The verb "warn" means "to make someone realize a possible danger or problem, especially one in the future", and the verb "caution" means "to warn someone about a possible problem or danger".

Apparently, the verbs are synonyms, and more often than not they are interchangeable:

They cautioned/warned her not to walk through the park at night.

However, there is some slight difference in the meaning which I feel but can't put into words. When are the verbs not interchangeable?

  • 2
    cautioned her feels more caring, warned her feels more like having a negative consequence attached to the action you're warning for. The latter could even be a threat (".. or else").
    – Boondoggle
    Jun 18, 2018 at 2:27
  • -1 No citations included Jun 18, 2018 at 4:21
  • @user I've edited the question.
    – Enguroo
    Jun 18, 2018 at 4:35
  • Thanks but nonetheless the question belongs on English Language Leaners. Jun 18, 2018 at 4:55

2 Answers 2


Per Merriam-Webster, the word warning has these meanings:

1 : the act of warning : the state of being warned · he had warning of his illness

2 : something that warns or serves to warn; especially : a notice or bulletin that alerts the public to an imminent hazard (such as a tornado, thunderstorm, or flood)

Meanwhile, the word caution has these meanings:

1 : WARNING, ADMONISHMENT · Her comments were intended as a caution to us to protect our property.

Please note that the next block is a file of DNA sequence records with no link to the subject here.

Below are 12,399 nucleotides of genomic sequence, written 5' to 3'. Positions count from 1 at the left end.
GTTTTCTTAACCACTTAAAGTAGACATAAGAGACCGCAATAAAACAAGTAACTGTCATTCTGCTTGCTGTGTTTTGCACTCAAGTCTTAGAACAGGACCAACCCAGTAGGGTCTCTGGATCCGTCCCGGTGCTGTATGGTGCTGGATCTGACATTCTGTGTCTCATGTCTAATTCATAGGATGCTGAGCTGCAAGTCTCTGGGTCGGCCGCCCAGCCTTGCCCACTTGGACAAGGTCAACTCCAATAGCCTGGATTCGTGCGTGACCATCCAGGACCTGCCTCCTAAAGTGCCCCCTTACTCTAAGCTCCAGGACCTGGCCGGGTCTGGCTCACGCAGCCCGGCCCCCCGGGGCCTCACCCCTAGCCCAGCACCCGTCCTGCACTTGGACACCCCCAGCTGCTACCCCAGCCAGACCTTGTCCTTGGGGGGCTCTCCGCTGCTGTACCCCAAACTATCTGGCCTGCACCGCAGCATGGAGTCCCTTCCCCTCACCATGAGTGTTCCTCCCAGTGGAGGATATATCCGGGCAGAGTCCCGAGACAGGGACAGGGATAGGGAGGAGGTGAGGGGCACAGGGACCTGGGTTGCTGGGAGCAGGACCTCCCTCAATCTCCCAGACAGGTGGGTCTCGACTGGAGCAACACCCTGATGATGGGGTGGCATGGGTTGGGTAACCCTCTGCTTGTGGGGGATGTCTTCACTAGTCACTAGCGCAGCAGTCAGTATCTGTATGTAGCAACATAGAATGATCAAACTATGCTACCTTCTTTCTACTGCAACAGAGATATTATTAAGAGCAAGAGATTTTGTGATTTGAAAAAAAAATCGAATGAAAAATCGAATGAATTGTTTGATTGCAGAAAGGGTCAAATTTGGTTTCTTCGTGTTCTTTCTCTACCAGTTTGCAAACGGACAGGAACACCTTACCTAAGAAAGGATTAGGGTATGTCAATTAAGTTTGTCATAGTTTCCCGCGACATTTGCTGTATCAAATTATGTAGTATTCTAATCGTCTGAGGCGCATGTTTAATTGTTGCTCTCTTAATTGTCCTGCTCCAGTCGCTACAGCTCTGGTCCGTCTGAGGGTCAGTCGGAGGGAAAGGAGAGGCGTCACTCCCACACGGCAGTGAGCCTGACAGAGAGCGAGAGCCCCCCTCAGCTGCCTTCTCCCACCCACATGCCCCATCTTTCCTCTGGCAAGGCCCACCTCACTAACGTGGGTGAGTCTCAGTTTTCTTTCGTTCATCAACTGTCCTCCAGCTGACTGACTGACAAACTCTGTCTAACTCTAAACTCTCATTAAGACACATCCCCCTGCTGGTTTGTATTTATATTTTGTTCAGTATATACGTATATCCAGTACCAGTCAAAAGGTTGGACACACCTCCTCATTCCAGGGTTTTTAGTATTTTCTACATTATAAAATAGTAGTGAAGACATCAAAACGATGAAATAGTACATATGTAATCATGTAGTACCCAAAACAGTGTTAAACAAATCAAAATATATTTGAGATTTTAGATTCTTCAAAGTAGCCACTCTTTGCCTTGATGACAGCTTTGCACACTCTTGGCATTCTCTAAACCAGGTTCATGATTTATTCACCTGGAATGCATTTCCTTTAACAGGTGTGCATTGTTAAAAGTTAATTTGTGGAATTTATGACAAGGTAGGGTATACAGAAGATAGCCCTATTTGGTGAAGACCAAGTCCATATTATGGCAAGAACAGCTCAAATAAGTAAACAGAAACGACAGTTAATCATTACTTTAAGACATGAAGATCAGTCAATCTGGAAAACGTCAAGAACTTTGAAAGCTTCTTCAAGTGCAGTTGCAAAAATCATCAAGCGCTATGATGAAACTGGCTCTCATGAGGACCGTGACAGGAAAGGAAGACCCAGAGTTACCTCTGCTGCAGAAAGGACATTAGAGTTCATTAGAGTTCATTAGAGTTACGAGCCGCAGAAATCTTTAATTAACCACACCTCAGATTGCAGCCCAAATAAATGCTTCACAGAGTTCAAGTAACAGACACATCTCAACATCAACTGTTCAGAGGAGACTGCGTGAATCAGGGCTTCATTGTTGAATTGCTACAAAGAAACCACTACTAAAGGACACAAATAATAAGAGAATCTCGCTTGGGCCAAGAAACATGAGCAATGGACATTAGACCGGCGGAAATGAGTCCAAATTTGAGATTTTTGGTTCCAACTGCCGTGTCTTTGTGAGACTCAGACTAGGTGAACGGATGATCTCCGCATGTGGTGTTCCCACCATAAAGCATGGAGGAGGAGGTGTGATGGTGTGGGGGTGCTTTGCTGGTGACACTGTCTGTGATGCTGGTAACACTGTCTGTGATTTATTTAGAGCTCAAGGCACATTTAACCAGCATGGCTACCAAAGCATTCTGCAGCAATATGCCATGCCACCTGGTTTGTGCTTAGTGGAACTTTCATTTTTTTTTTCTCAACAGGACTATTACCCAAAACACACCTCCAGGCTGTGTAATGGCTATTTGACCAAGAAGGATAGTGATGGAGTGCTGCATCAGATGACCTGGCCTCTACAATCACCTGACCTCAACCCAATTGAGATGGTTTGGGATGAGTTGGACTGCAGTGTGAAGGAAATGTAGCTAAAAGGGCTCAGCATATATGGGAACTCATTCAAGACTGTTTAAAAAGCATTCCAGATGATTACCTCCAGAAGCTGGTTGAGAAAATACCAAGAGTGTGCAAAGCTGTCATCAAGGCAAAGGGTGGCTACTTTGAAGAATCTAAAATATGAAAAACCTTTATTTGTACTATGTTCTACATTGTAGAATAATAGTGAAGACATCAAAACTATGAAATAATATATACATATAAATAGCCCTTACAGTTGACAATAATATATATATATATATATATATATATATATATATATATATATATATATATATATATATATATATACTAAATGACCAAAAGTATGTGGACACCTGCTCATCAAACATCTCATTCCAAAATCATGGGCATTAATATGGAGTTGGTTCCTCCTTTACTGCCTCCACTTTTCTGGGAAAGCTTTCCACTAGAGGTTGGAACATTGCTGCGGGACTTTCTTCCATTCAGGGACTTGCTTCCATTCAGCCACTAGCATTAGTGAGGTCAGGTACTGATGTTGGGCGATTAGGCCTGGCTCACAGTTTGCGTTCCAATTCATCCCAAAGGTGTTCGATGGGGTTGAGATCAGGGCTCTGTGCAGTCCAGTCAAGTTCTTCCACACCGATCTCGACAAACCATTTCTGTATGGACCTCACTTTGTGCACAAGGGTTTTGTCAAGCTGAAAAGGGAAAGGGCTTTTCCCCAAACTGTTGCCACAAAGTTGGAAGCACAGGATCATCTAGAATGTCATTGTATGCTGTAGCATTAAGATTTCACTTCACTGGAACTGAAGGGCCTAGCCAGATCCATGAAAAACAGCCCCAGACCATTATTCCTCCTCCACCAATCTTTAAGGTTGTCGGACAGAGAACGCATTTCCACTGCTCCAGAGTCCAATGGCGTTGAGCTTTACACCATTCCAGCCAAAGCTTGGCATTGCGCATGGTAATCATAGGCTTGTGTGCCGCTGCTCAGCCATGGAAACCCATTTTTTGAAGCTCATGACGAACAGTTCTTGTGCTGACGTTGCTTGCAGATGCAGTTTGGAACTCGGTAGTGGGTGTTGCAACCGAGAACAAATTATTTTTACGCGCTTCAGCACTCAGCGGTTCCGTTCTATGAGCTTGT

2 : PRECAUTION · a surgeon taking the caution of sterilizing his instruments

3 : prudent forethought to minimize risk · Use caution when operating a chain saw.

4 : one that astonishes or commands attention · some shoes you see … these days are a caution —Esquire

As you can see, one sense of warning is the same as caution, but not all senses. In other words, they are only synonymous in specific uses.

For example, the use of caution by British police as mentioned in another answer would be used in the fourth sense of the definition (or possibly the third, depending on how I look at it)—not the first sense that is synonymous with warning.

When I use the two words, aside from the specific senses per the dictionary definition, I treat them as a matter of degree.

I think of a caution as related to something important but not urgent, whereas I think of a warning as something related to a more severe and immediate threat or danger.

I was cautioned to not restart my computer while it was in the middle of an update.
Use caution when crossing the street.
She was cautioned to tell the truth in court.

I warned her about the muggings in the park.
I warned them to leave town because of the impending hurricane.
Cigarettes come with a health warning.

And in different contexts the other word would be used:

I was warned to not turn on my computer because of the bomb attached to it.
We ware warned to not cross the street until the gas leak was fixed.
They cautioned me to leave town because of the impending media event.
You were cautioned to not smoke in a smoke-free zone.

Also, while I'm used to the expression a word of warning, I've never heard heard the expression a word of caution. So, the different words are used in different expressions and have different associations.


At least in British English "to caution someone" is most common as a Police term just short of arrest. In general saying you cautioned someone rather than warned them would sound faintly old fashioned.

On notices Caution and Warning are probably equally common.

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